To be fair, I think guys are way outmatched when it comes to parenting. A woman has the biological advantage of bonding with her baby even before birth. And from the moment a woman is pregnant, other women begin offering parenting advice (mostly unsolicited). From day one, a mom is prepping to be a mom while a guy is typically relegated to painting the nursery.
The average mom is convinced that while she may not know much about parenting, she knows a heck of a lot more than her husband does.
I’ve been confronted by my arrogance as a mom more times than I can count. And I’ve been shocked over and over again to learn that my husband is often right. At the very least, his perspective is a needed balance for my personality and parenting approach.
Oh, how God loves a humble, teachable heart! And oh, how I need to keep asking him to give me one.
Paradigm Shift #3: Who We Are as Parents Is More Important than What We Decide
Most moms like to control, largely in response to our fear. We intuitively know what can go wrong with our kids and respond to our fear by grabbing onto formulas. I’ve seen a multitude of “parenting formulas” go in and out of vogue. Homeschooling, all organic foods, no technology, constantly playing classical music . . .
So when darling husband steps in with pizza and video games for the kids, we flip out. (Yes, I’m speaking from personal experience here.) He’s messing up the formula!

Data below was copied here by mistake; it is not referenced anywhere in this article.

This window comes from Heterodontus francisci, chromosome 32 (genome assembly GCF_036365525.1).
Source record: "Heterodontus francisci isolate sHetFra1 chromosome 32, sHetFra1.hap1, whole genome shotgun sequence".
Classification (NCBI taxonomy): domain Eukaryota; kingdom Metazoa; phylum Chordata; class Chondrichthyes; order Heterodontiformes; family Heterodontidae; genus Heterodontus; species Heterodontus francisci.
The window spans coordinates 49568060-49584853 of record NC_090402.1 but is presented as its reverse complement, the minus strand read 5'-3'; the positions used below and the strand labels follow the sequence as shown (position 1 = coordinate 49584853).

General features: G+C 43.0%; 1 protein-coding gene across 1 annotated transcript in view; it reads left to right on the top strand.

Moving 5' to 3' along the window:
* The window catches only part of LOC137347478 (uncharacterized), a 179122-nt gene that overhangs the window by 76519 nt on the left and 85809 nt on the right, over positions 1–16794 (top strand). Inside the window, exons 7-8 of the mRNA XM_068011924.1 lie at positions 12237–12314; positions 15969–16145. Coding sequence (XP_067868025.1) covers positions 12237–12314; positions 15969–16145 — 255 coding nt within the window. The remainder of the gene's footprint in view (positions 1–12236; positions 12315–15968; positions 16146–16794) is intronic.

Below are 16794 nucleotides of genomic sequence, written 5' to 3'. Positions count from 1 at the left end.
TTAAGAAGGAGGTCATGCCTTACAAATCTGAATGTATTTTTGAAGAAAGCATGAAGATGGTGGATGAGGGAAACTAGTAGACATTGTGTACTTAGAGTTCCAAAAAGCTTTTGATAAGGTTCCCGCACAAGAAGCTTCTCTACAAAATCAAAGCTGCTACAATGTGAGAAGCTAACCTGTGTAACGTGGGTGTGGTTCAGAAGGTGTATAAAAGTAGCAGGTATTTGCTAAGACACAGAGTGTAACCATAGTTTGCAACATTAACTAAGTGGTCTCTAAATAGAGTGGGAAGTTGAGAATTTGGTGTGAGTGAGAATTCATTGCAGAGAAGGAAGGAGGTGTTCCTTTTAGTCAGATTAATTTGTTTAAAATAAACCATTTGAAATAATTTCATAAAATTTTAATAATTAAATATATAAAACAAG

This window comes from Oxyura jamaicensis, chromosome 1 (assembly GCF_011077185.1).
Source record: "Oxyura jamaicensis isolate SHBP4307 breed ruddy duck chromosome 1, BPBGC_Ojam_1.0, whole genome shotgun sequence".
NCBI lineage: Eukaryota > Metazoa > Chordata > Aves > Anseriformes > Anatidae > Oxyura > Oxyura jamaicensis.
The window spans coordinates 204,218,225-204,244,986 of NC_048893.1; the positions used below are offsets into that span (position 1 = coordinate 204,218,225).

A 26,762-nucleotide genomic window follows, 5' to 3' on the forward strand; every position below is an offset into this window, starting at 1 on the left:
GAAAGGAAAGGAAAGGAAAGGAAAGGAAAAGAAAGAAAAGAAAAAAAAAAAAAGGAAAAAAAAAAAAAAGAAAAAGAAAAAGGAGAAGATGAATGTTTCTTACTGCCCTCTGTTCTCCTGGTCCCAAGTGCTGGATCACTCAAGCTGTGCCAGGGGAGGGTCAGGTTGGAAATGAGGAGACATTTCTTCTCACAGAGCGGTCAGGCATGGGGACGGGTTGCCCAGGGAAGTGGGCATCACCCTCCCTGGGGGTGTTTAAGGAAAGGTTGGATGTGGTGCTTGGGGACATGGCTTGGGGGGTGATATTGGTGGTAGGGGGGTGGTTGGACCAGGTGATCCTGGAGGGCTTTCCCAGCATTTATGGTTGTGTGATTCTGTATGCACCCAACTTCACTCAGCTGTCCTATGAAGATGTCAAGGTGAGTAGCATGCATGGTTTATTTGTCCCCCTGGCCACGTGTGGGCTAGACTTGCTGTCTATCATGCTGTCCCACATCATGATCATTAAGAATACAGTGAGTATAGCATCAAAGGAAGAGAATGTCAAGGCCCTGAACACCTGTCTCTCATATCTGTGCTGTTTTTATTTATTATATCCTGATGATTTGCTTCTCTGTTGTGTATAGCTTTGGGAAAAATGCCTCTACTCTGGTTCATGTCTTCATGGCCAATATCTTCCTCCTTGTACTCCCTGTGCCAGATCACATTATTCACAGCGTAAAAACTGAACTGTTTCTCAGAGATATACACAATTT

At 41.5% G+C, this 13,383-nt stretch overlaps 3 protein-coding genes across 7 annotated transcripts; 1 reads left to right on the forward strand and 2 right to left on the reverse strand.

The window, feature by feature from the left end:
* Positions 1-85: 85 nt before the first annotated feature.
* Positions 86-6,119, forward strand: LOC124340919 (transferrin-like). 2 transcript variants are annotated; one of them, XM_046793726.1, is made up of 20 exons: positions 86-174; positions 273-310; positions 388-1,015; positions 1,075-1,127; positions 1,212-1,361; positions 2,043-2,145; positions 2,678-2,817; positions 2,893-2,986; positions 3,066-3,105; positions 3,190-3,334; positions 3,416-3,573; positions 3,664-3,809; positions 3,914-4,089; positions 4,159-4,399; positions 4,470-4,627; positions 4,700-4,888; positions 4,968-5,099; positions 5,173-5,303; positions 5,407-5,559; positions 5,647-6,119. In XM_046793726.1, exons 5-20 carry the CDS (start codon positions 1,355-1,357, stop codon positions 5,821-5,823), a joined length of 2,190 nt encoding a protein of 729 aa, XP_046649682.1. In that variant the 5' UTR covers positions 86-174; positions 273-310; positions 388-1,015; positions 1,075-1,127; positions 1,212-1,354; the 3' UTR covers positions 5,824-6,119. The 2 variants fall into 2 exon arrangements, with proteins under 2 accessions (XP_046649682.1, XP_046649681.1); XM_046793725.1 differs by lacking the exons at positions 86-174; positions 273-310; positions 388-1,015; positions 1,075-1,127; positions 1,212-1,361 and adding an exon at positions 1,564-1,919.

When Mike and I were constantly butting heads on parenting styles, I was struck by a truth that completely changed my approach. The most important thing I can give my kids is not making the right decisions, but being the right person. In other words, my three boys will be far more impacted by what we model than by what we decide.
I thought of two scenarios: In the first one, I got my way and my husband acquiesced to all my controlling demands for the “good of our children.” In the second scenario, my husband and I learned to flow together as Mom and Dad, meaning that I compromise much of what I think is best for the kids. What would be better for our boys?
Far more important than what they eat and where they go to school is that our children grow up watching a mom and dad determined to love each other. I realized that no decision we make could be more important than the relational environment we create together. Would it really be good for the boys to see their dad henpecked by their mom into submission? Or their mom intimidated by an demanding husband? I think they would benefit more by us making the “wrong” decision together rather than watching us fight about who is right.
This doesn’t mean that I never disagree openly with Mike or he with me. There are some things that are worth making an issue of. But I choose those battles very carefully and very prayerfully, and I ask my husband to do the same. Even when we disagree, the greater goal is to model humility, compassion, and forgiveness for the boys. That’s what they will remember years from now.
I believe that most men are waiting for their wives to “invite them” into parenting. I’m not talking about asking your husband to “babysit” his children. I mean truly validating that you need him just as he is—that your kids need him.
For many years, inviting Mike into parenting was a conscious and sometimes difficult choice. It meant giving up control and facing my fears when he handled the boys so much differently than I would. But now, I thank God for the influence and blessing Mike is to our three sons.